Another: Lord of the Rings. No-one under the age of 45 is going to understand what that was like when I first met it in 1966. Everyone else grew up with a plethora of Tolkien-clones and fantasy writers in general, to say nothing of a burgeoning YA market and cartoons and comics and you name it. That didn't exist in 1966. There was nothing like it except its very distant cousins in folktale and Norse myth and CS Lewis. It was the first time I'd ever read a complete other world done in such detail and at such length. (People who complain about Tolkien's descriptions make me want to kick them. Middlearth is grounded in a physical reality that no-one else has managed unless they come illustrated: and the more writers try to describe their physical worlds the less convincing they become. Lankhmar Syndrome: have recourse to some General Issue stereotype images (steamy nights, velvety dark, thieves, prostitutes, brothels) and assume you've created a city thereby.)
I began reading it in late February, an odd season here of pogoing temperatures and remaining snow and bright saturated sunlight that makes colours look deeper than they normally do in the thin light of winter; and by dint of holding myself back finished it in mid-March, which that year at least was spring, grey and blowy and untidy in the way of melted snow revealing all last year's detritus. Returned as if from a long voyage to normal Toronto with happy winter gone and the ambiguous feast of Easter approaching. Christmas is plain good news: holidays and happiness and music and cards from friends and presents from family and food. Easter was a long weekend preceded by examinations and Lent and heading into my two least favourite times of the year, a long downward slope ending in the final exams of June and the horrors of summer. Nothing joyful about it at all; even the music is doleful. Very suited to the ending of LotR, by me.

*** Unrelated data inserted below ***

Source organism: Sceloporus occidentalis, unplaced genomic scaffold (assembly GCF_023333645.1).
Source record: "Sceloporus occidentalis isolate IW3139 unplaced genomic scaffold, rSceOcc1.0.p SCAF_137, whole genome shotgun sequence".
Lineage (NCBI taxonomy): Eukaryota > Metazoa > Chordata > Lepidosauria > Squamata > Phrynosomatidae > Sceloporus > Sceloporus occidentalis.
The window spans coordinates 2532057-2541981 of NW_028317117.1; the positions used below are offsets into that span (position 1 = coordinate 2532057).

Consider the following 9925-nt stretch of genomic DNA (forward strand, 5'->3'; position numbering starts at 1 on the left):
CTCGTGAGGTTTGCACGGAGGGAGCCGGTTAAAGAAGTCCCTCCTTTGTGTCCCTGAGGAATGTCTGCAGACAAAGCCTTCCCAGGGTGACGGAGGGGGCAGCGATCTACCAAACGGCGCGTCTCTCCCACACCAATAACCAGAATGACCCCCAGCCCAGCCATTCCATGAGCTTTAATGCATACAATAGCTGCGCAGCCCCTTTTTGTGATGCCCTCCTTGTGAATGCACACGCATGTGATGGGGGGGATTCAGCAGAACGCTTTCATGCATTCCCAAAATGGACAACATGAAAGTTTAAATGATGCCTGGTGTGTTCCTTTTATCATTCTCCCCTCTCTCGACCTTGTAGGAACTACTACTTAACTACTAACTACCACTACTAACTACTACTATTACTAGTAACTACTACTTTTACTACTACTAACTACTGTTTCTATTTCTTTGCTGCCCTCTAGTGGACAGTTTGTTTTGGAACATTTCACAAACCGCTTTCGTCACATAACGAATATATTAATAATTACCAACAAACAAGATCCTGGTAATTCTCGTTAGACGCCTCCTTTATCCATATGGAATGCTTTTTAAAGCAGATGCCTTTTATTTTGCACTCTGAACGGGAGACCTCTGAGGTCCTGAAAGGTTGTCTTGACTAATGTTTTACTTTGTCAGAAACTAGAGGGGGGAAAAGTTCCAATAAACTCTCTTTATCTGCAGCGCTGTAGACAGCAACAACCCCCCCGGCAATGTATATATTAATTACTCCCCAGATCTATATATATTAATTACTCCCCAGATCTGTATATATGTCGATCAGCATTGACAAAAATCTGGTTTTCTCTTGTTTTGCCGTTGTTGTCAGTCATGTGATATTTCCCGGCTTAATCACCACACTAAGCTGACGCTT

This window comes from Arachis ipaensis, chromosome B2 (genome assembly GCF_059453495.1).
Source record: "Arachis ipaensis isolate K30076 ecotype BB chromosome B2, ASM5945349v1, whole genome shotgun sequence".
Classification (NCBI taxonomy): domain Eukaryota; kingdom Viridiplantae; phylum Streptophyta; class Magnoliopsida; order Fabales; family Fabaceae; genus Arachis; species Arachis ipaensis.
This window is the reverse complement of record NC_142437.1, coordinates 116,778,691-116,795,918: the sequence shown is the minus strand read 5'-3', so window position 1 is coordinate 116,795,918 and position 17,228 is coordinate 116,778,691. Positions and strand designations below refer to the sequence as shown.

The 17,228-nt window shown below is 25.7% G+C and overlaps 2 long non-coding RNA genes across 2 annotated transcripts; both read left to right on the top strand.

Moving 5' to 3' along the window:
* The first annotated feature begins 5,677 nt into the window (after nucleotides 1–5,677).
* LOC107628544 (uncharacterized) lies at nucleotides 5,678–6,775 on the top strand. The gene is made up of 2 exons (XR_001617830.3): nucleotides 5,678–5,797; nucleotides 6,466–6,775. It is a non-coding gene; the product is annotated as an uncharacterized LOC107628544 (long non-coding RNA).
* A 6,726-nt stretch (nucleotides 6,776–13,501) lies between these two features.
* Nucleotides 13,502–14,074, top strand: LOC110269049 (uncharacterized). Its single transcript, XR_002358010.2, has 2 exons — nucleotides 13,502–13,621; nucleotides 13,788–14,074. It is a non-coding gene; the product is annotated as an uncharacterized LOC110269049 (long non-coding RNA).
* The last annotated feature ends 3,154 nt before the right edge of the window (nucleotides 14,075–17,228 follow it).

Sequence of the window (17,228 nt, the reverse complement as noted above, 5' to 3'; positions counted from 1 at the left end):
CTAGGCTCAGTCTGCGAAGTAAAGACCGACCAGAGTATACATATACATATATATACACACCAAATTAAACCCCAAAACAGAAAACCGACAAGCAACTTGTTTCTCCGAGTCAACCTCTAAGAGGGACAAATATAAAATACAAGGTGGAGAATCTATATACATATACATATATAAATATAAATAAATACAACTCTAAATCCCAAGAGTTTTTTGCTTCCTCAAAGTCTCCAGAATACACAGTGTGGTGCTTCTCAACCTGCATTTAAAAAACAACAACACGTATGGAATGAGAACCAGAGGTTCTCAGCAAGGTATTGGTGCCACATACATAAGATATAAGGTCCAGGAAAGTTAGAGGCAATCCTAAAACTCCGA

In case you thought this was all in the distant past, much more recently there was Karin. Fall, some NY magazine said, is the best time to do anything. How true. The turning leaf season is like the cherry blossoms: never guaranteed to last long and sometimes not happening at all. But get the right kind of summer- the otherwise unpleasant one of 2003- and the trees here will start turning at the end of September and keep it up well into November. Even the mundane looks better against that backdrop and the extraordinary is... extraordinary.
So there I was in the gold and red October of '03, amazing and unlikely gorgeousness outside my windows, reading steadily through 17 volumes of amazing and unlikely (and gorgeous) Jade Emperors and Daoist Immortals and Pearl Spirits and Guardian Beasts and Western Mothers and Chinese generals and seductive bishounen, all dancing about in a many-stranded and twisty plot, with happily for shoujo a mangaka with a sense of humour in charge of the thing: writing perfectly seriously of course but with an ironic glint in her eye. One cannot ask for more. Well, one can, but CS Lewis (him again) once said that the one thing you must not say to God is 'Encore.' It comes or not, as and when it comes; things met now will rarely seem as wonderful as things met when everything was new; and you can only be delighted that 40 years after the first time it happened it can still happen again.